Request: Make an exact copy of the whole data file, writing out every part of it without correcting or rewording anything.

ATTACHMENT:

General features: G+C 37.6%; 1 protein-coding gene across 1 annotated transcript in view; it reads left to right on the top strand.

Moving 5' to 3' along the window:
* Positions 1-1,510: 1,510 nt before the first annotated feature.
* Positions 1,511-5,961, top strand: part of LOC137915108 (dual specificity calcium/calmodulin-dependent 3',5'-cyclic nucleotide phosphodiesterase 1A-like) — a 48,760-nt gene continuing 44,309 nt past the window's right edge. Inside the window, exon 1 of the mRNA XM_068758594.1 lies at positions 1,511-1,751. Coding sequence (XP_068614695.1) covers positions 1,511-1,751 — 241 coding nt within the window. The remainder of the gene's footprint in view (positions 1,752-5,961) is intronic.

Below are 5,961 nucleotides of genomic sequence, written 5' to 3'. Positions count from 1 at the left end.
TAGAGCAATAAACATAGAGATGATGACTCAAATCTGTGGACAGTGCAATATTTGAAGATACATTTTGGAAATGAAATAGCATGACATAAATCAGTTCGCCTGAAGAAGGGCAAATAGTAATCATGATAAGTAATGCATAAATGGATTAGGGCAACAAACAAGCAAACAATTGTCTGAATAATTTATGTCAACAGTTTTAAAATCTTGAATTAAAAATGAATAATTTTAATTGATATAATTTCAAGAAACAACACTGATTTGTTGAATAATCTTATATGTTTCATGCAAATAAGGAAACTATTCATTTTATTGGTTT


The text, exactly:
General features: G+C 37.6%; 1 protein-coding gene across 1 annotated transcript in view; it reads left to right on the top strand.

Moving 5' to 3' along the window:
* Positions 1-1,510: 1,510 nt before the first annotated feature.
* Positions 1,511-5,961, top strand: part of LOC137915108 (dual specificity calcium/calmodulin-dependent 3',5'-cyclic nucleotide phosphodiesterase 1A-like) — a 48,760-nt gene continuing 44,309 nt past the window's right edge. Inside the window, exon 1 of the mRNA XM_068758594.1 lies at positions 1,511-1,751. Coding sequence (XP_068614695.1) covers positions 1,511-1,751 — 241 coding nt within the window. The remainder of the gene's footprint in view (positions 1,752-5,961) is intronic.

Below are 5,961 nucleotides of genomic sequence, written 5' to 3'. Positions count from 1 at the left end.
TAGAGCAATAAACATAGAGATGATGACTCAAATCTGTGGACAGTGCAATATTTGAAGATACATTTTGGAAATGAAATAGCATGACATAAATCAGTTCGCCTGAAGAAGGGCAAATAGTAATCATGATAAGTAATGCATAAATGGATTAGGGCAACAAACAAGCAAACAATTGTCTGAATAATTTATGTCAACAGTTTTAAAATCTTGAATTAAAAATGAATAATTTTAATTGATATAATTTCAAGAAACAACACTGATTTGTTGAATAATCTTATATGTTTCATGCAAATAAGGAAACTATTCATTTTATTGGTTT